Lewis Loeven, the executive director of the San Francisco Fleet Week Association since 2010, has watched the progression of the Milk ship from its inception. A straight ally who grew up in a U.S. Marine family on Long Island, Loeven has repeatedly pressed naval officials on when the Milk ship would come to San Francisco.

He had once again asked Del Toro about it in February when they were both at an event in Miami. Three weeks later Loeven received word it would arrive to town on March 28.

"It was important for me to have the ship come in and show the San Francisco community and Harvey Milk's community that the Navy cares and they honor his legacy," Loeven told the B.A.R. as he saw the ship docked on Thursday.

Coordinating a crew from the local CBS affiliate KPIX-5, which had livestreamed the Milk ship's arrival and was interviewing Stuart Milk where it had docked, was Brian O'Rourke, the media relations officer for the Navy Region Southwest. A gay man who grew up in Philadelphia and enlisted in the Navy in 1983 to see the world, O'Rourke was stationed in San Diego a year later and has spent his career with the Navy over the last 41 years in various roles.

He lives and works in San Diego, and could see the Milk ship from his office window. Having served before and during the DADT period in the military, O'Rourke told the B.A.R. to now have a naval ship named after an LGBTQ icon personally means a lot. It is another example of how quickly the military adjusted to having LGBTQ people serving openly, he noted.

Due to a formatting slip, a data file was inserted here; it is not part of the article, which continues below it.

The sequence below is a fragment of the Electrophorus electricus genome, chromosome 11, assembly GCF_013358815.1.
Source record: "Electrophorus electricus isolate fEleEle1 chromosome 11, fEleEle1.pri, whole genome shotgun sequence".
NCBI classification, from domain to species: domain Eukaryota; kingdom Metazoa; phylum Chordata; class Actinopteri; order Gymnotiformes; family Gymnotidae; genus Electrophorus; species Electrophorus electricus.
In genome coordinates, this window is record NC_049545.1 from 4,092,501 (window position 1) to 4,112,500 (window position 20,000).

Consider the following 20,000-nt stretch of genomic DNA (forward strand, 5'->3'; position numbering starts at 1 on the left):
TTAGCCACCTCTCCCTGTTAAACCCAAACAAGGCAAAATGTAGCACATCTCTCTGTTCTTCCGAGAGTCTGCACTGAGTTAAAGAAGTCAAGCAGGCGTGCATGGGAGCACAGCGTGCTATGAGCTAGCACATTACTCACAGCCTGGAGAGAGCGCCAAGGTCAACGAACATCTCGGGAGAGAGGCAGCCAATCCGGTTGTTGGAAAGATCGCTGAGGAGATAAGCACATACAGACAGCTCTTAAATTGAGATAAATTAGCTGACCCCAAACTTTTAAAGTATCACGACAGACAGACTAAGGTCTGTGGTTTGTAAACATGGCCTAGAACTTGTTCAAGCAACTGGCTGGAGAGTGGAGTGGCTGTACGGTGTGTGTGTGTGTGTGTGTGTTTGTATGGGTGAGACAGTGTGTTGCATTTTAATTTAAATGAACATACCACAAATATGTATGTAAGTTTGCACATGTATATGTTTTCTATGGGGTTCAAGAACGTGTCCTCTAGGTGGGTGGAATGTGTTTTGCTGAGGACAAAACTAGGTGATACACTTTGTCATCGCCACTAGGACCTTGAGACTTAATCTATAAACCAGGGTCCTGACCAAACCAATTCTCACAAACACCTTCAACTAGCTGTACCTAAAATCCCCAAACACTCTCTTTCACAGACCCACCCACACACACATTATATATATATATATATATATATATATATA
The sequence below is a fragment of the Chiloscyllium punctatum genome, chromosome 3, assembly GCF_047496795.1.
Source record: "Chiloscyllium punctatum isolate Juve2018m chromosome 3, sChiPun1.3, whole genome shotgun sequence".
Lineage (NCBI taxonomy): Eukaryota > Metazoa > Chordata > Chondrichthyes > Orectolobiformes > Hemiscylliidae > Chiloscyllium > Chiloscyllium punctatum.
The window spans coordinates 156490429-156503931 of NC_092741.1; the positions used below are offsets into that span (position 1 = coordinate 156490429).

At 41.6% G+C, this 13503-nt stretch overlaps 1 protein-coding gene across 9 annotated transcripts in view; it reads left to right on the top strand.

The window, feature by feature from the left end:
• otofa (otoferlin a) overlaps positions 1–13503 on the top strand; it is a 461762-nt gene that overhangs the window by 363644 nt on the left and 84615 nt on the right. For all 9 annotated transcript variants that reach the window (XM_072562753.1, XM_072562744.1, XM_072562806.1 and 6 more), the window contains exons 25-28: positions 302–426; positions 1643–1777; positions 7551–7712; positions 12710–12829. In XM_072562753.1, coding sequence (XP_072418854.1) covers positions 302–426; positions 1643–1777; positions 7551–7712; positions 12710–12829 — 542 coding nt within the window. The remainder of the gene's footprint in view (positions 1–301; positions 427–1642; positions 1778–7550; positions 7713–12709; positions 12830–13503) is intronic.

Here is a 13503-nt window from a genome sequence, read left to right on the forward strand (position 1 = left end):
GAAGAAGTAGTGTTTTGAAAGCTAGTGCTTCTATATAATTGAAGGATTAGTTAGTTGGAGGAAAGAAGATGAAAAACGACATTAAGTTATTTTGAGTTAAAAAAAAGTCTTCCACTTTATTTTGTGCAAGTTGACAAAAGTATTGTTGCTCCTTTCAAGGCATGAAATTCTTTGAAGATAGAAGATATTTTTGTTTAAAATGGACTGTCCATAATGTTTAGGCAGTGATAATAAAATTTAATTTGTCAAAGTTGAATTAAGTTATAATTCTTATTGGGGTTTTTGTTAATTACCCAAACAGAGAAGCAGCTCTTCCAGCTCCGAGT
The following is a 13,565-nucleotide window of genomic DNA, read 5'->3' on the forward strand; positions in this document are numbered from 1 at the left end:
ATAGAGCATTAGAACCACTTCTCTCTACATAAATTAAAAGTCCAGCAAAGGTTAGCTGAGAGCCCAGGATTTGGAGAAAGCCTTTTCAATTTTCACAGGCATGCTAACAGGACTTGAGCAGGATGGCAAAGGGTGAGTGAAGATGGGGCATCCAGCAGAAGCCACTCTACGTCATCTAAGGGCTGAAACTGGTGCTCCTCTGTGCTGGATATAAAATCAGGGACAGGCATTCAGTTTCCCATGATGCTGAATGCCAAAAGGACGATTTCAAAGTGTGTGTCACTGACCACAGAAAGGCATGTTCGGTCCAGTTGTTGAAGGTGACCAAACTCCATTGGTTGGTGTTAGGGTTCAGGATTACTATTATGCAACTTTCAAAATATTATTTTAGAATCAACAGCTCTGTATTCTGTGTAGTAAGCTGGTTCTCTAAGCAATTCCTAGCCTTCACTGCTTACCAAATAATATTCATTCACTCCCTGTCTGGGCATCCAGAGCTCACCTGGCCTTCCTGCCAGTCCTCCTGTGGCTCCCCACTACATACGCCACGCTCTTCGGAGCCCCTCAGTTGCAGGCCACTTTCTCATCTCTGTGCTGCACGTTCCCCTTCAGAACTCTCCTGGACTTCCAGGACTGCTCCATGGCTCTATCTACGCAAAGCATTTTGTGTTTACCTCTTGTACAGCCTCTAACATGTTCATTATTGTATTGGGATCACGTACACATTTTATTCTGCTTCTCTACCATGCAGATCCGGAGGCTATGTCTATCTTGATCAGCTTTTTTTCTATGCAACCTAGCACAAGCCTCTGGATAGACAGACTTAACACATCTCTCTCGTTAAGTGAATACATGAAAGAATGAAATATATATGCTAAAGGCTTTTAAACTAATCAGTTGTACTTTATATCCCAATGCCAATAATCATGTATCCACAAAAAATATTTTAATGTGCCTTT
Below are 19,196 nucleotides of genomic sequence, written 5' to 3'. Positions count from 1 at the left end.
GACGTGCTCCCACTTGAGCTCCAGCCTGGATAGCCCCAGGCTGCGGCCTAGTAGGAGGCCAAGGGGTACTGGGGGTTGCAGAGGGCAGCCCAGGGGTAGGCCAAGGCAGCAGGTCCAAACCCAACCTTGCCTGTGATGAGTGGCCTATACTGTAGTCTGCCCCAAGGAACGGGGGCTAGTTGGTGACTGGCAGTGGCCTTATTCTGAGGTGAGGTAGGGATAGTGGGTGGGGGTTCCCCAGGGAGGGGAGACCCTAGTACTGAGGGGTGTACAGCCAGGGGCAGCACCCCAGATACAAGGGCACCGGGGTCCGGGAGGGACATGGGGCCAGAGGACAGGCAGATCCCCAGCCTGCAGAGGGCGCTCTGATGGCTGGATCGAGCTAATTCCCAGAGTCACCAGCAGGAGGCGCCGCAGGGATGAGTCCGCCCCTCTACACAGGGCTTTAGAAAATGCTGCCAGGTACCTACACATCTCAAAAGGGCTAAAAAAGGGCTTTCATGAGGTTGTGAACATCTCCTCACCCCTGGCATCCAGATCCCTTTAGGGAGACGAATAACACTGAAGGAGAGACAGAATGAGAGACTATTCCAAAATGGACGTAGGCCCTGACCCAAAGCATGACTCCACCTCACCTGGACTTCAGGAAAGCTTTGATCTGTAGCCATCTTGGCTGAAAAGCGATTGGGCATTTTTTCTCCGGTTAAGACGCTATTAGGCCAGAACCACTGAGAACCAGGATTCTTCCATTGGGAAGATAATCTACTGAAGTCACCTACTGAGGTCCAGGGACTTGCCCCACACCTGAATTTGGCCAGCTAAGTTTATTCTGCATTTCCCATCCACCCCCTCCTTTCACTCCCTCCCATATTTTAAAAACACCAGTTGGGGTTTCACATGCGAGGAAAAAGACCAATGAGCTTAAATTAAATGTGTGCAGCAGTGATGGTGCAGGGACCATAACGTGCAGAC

"There was a lot of arguments about unit cohesiveness and the troops would never accept us. The reality was when DADT went away, it changed overnight. There was no long process to adjust to it," said O'Rourke, who retired from active duty in the Navy in 2005. "It just happened and everybody was fine. The next year Navy ships were holding Pride events."

The Milk replenishment oiler is one of four posthumously honoring civil rights leaders, with the first named after Georgia congressmember John Lewis. The others' namesakes are U.S. attorney general Robert Kennedy and U.S. Supreme Court chief justice and California governor Earl Warren.

All four are part of the Military Sealift Command. The oilers can each carry 162,000 barrels of diesel ship fuel, aviation fuel, and dry stores cargo.

Captaining the Milk ship is a special honor for White, as he has a son and a daughter who are members of the LGBTQ community. He told the B.A.R. that his "kids support my career. They get a big kick out of it. They think it is pretty cool."

As for sharing a surname with White, who's middle name happened to be James, the captain noted it is the fifth most common last name in the country, particularly back in Boston where he is from.

"I am aware of it. I have heard a lot less about it than I thought I would," said the captain, whose full name is James Joseph White. "It is ironic. Maybe it is some kind of cosmic karma thing."

Updated, 3/29/24: This article has been updated with comments from the arrival ceremony.